Years after Elizabeth Blackburn, Ph.D. won the Nobel Prize for her seminal work on the molecular nature of telomeres and co-discovery of the ribonucleoprotein enzyme telomerase, scientists still struggle with fully understanding the intricacies surrounding this inherent genetic mechanism for maintaining genomic stability. The telomerase enzyme plays an important role in aging and most cancers, but until recently many aspects of the enzyme's structure could not be resolved.
Now, scientists at UCLA and UC Berkeley have generated high-resolution images of telomerase, providing major insight into the enzyme’s functionality and possibly leading toward new directions for treating cancer and preventing premature aging.
“Many details we could only guess at before, we can now see unambiguously, and we now have an understanding of where the different components of telomerase interact,” explained senior author Juli Feigon, Ph.D., professor of chemistry and biochemistry at UCLA. “If telomerase were a cat, before we could see its general outline and the location of the limbs, but now we can see the eyes, the whiskers, the tail, and the toes.”
“Structure of Tetrahymena telomerase reveals previously unknown subunits, functions, and interactions.”
Telomeres—the ends of eukaryotic chromosomes that serve as protective caps vital for preserving the genetic information—maintain their genomic integrity through the activity of telomerase. When the enzyme is not active, telomeres shorten after each round of replication, eventually leading to cell death.
Conversely, cells with abnormally active telomerase can constantly rebuild their protective chromosomal caps and become immortal—a state that at first blush seems appealing, but is, however, detrimental to the cell due to the accumulation of DNA errors over time. This is often the exact scenario for many cancers, allowing them to grow and spread uncontrollably.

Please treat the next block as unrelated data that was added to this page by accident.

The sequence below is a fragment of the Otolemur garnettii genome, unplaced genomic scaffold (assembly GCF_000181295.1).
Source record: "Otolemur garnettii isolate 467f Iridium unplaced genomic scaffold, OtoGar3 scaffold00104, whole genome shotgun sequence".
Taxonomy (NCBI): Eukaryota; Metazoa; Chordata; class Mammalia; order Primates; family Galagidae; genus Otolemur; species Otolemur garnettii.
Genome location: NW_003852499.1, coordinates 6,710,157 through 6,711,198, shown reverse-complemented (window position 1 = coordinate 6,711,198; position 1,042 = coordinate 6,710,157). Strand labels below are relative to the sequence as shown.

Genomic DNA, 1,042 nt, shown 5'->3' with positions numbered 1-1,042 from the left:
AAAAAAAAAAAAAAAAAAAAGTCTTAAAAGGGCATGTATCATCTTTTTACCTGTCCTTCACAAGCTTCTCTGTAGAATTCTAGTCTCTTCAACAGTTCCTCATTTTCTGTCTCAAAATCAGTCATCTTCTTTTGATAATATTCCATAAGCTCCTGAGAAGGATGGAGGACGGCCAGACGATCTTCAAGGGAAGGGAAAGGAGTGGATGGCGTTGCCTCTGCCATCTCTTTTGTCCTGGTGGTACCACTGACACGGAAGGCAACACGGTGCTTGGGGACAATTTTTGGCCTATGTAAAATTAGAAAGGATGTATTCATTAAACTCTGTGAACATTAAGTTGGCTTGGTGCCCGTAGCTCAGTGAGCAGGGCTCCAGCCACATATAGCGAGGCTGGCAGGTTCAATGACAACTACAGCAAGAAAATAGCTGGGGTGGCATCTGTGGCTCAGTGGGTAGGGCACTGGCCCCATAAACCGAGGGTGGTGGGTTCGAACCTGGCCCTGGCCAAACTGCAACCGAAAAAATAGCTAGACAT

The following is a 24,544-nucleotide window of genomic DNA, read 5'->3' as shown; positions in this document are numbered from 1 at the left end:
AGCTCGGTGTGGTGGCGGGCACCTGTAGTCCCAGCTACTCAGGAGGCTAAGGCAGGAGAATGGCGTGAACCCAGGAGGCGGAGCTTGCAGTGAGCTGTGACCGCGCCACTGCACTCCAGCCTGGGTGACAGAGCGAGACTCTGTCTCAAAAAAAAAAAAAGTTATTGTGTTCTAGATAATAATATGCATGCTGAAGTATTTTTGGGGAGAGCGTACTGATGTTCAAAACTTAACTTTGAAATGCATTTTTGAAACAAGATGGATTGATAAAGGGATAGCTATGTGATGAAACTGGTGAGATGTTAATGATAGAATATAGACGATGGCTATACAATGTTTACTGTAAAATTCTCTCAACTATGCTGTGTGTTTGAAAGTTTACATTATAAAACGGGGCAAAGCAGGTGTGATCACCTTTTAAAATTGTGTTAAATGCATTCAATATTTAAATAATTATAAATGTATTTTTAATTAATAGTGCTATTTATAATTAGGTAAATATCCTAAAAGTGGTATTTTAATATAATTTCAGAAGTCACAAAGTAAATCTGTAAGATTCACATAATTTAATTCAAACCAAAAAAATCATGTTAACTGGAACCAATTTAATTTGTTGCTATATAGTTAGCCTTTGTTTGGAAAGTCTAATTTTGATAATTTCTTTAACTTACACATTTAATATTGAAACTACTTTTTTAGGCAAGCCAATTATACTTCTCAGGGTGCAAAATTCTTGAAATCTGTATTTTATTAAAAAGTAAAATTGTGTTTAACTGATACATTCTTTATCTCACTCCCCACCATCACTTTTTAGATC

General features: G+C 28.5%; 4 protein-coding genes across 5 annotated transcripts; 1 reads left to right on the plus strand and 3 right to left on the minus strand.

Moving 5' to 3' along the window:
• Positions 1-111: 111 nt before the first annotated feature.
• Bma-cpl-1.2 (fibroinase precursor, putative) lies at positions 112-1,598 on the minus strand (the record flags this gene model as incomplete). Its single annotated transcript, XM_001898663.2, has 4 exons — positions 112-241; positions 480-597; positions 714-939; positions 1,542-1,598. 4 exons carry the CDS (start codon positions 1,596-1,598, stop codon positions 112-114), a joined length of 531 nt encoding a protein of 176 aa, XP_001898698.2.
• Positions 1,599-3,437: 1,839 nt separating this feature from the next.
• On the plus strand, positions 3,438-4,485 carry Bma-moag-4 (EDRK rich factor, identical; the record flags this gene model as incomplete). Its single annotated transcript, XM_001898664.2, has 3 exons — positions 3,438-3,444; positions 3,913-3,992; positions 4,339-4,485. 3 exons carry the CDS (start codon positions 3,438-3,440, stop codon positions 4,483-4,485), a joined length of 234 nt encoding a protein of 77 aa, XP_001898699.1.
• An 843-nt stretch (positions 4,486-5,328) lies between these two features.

When Dr. Feigon and her laboratory initially set their sights on telomerase, they merely wanted to learn how telomerase works. Fighting cancer or slowing the aging process were not areas they had considered delving into.
“Our research may make those things achievable, even though they were not our goals,” Dr. Feigon remarked. “You never know where basic research will go. When telomerase and telomeres were discovered, no one had any idea what the impact of that research would be. The question was, 'How are the ends of our chromosomes maintained?' We knew there had to be some activity in the cell that does that.”
Dr. Feigon and her team filled in the pieces of the telomerase puzzle using the ciliated protozoan Tetrahymena thermophila, which they found has much more analogous telomerase enzyme to humans than previously thought.
“This is the first time that a whole telomerase directly isolated from its natural workplace has been visualized at a sub-nanometer resolution, and all components are identified in the structure,” stated co-lead author Jiansen Jiang, Ph.D., a UCLA postdoctoral scholar.
Previously, researchers had thought that telomerase was comprised of eight sub-units: seven proteins and RNA. But Dr. Feigon and her colleagues discovered two additional proteins, Teb2 and Teb3 that increase telomerase's activity.
Additionally, the investigators found that within the enzyme's catalytic core, which is formed by the RNA and its partner proteins TERT and p65, the RNA forms a ring around the donut-shaped TERT protein. Moreover, the scientists observed that a key protein called p50 interacts with several components of telomerase, including TERT, Teb1, and p75—all having important implications for telomerase's function.
The UCLA and UC Berkeley teams are continuing to push forward and fill in even more details of the telomerase puzzle with the hope that their research could lead to the development of new pharmaceuticals that target specific subunits of telomerase structure.
“There is so much potential for treating disease if we understand deeply how telomerase works,” Dr. Feigon concluded.